Patrick Ness' writing tips 10: Getting Published 10
Getting Published 3 - What to submit
Okay, you've come through the first harrowing set of myths and have made your list of agents or publishers to submit to.
Well, then. What do you send?
Not the full manuscript. I've said this before, but it bears repeating. Do not send your entire manuscript off into the void. It's a good way of guaranteeing you'll never be published.
So what do you send instead? Easy.You send four things:
1. A cover letter
Don't overlook the importance of a good cover letter! Seriously, it's the first thing they'll see, the first (and usually only) chance you'll have to make an impression, so by god make it a good one.
The Golden Rule of Cover Letters - No longer than one page. Trust me on this; nobody will read two pages. If you can't keep it to one page, you're not trying hard enough.
And here's what that one page should say:
> A basic introductory sentence (My name is, I enclose)
> A one-paragraph summary of the book you'd like to interest them in (enough to capture the plot, tone and style of it, and maybe even hint as to how they can sell it (eg 'a thriller with the same potent mix as The Girl with the Dragon Tattoo')),
> then - if there's room - a few of your writing bona fides
> finally, the ultra-important final sentence: 'May I send you the complete manuscript?'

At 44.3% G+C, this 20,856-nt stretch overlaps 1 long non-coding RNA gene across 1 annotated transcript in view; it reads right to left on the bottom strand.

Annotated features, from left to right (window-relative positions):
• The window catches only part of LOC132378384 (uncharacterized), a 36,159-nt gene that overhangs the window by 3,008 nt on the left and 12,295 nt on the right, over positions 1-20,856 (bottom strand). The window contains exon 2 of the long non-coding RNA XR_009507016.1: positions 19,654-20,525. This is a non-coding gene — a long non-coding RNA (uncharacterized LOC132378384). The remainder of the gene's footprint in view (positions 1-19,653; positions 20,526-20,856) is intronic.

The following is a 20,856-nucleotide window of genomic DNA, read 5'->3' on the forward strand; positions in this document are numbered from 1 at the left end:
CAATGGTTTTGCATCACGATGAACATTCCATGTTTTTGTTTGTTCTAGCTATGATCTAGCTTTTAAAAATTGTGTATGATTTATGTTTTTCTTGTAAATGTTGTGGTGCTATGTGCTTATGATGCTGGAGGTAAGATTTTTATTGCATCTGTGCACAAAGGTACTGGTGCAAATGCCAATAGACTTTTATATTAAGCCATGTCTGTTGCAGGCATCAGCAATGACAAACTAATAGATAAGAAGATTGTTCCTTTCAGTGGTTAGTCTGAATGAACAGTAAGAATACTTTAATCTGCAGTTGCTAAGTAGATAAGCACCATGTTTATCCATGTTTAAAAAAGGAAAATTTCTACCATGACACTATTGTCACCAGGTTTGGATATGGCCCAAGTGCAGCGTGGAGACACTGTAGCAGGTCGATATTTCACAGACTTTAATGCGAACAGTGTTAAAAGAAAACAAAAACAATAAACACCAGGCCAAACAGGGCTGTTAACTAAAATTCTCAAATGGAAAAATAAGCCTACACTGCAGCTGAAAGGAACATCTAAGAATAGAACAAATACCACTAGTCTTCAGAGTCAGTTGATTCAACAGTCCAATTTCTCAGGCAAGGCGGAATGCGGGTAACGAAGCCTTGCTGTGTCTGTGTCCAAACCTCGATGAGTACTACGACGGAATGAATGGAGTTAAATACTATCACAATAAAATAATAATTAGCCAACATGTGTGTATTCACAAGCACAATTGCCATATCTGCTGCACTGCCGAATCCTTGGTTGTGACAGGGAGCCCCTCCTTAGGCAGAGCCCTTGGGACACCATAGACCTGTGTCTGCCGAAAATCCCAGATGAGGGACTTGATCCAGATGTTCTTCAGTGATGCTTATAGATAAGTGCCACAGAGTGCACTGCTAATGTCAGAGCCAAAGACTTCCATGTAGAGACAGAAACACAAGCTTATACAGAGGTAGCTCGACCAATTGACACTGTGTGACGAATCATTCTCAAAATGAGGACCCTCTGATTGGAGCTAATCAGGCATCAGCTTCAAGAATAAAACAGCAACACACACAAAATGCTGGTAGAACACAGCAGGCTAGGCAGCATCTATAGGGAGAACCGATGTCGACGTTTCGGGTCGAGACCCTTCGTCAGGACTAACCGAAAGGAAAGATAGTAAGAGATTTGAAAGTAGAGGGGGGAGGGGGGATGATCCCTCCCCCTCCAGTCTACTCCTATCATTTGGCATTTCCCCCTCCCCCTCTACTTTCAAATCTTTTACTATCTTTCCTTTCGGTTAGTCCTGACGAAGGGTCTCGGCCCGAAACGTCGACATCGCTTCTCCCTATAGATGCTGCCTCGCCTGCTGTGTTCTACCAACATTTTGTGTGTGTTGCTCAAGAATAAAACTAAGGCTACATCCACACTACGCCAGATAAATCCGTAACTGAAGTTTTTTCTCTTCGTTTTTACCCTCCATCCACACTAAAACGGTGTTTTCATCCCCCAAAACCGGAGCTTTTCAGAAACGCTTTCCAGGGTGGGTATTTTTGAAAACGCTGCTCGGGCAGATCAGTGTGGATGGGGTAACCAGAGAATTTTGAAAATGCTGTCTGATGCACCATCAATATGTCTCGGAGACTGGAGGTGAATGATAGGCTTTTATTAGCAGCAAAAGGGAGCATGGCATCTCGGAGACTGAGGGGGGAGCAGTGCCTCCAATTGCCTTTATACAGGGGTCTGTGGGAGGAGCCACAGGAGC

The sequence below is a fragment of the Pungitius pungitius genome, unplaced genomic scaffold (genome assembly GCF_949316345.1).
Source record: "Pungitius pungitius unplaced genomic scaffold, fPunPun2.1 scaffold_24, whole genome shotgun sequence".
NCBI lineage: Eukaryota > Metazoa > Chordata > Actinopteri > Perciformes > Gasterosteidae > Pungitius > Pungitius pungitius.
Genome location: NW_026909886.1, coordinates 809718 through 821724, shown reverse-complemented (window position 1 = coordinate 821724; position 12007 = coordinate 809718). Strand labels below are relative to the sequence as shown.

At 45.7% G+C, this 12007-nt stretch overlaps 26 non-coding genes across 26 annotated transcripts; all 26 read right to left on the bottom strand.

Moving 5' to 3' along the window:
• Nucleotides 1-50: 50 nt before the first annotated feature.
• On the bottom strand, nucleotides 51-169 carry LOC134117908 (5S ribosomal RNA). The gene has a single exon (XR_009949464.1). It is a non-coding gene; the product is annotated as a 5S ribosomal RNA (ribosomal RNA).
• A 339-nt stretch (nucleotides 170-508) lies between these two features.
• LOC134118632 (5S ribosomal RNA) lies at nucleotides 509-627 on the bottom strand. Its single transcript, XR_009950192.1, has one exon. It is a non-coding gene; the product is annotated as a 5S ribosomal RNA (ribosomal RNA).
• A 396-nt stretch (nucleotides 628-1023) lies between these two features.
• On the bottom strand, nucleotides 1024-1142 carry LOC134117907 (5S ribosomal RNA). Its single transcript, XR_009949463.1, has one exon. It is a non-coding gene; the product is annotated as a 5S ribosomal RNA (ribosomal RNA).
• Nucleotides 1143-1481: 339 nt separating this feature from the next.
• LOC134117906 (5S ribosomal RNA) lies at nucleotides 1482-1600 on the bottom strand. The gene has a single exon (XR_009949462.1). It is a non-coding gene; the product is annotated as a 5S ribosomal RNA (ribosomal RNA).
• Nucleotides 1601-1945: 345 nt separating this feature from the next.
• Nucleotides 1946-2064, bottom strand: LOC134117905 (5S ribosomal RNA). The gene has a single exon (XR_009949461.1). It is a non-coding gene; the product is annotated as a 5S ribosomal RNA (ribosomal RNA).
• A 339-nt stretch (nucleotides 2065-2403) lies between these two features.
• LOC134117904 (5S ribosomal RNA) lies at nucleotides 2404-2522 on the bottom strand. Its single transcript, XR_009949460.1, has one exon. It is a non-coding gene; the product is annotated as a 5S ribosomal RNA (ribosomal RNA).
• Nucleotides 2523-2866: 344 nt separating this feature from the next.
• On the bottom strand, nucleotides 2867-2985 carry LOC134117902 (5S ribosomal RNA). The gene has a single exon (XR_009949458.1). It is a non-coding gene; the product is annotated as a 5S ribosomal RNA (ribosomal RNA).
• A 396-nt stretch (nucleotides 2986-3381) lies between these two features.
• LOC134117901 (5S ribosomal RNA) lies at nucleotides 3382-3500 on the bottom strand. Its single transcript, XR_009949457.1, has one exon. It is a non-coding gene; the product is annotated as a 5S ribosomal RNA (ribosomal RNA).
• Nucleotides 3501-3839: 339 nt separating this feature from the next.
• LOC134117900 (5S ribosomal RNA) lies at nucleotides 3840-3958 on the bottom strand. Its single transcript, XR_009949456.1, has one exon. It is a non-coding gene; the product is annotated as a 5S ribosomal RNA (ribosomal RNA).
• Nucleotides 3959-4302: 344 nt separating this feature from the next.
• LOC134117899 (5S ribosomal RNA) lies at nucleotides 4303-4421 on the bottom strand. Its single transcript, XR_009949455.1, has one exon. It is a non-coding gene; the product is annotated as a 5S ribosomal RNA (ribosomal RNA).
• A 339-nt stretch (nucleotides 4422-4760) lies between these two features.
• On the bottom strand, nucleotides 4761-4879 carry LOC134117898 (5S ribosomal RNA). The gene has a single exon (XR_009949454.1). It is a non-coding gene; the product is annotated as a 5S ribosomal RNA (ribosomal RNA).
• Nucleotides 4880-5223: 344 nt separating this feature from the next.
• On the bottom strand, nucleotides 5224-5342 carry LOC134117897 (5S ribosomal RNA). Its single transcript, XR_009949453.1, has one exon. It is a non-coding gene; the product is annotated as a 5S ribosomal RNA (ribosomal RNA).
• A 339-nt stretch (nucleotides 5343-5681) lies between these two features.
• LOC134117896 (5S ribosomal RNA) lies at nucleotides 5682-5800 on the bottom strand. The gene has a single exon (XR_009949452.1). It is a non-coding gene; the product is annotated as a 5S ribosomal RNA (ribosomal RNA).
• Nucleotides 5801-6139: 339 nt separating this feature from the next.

Then yours sincerely, etc.
Simple format, hard to do well, so here's a tip: View it as a creative writing exercise. Imagine writing it in the voice of someone much more confident than yourself, maybe even as if the book isn't yours.
Because this is an advertisement for yourself and for the book, so make it as good as possible. It must serve the same function as your fiction: it must be good enough to make them turn the page.
2. A full synopsis
The next thing you need to include is a full synopsis of the book. And by full, I mean the whole shebang, twists and climaxes and everything. Don't play coy. No one is going to steal your ideas, and they need to know the whole story. Try to make this as short as possible, but my original one was 10 pages, formatted in easy-to-read margins, Times New Roman, and 1.5 spaced (which is a good rule of thumb for when you do finally send in your full manuscript; definitely not single-spaced, and made as easy for them to read as possible).
3. Sample chapters
The usual rule of thumb is three chapters, usually the first three chapters. My first book had extremely short chapters, so I sent five. It also had 14 major characters, so I sent a selection to capture the best spirit of the book. But rule of thumb, first three chapters. Make them want to read more.
4. A stamped return envelope
Easily forgotten, but it allows them not only the ability to send your materials back, but also the easiest way possible to send you a letter saying, yes, we would indeed like to read your whole manuscript. Which are the magic words...
It's as simple as that! That's it, those four things. Now a couple more notes about the process...
What I did when sending out packets was make a spreadsheet of every agent, the date that I'd sent them something, and a note on their response. This allowed me to keep tabs on anyone worth following up and to get an overall feel of the response.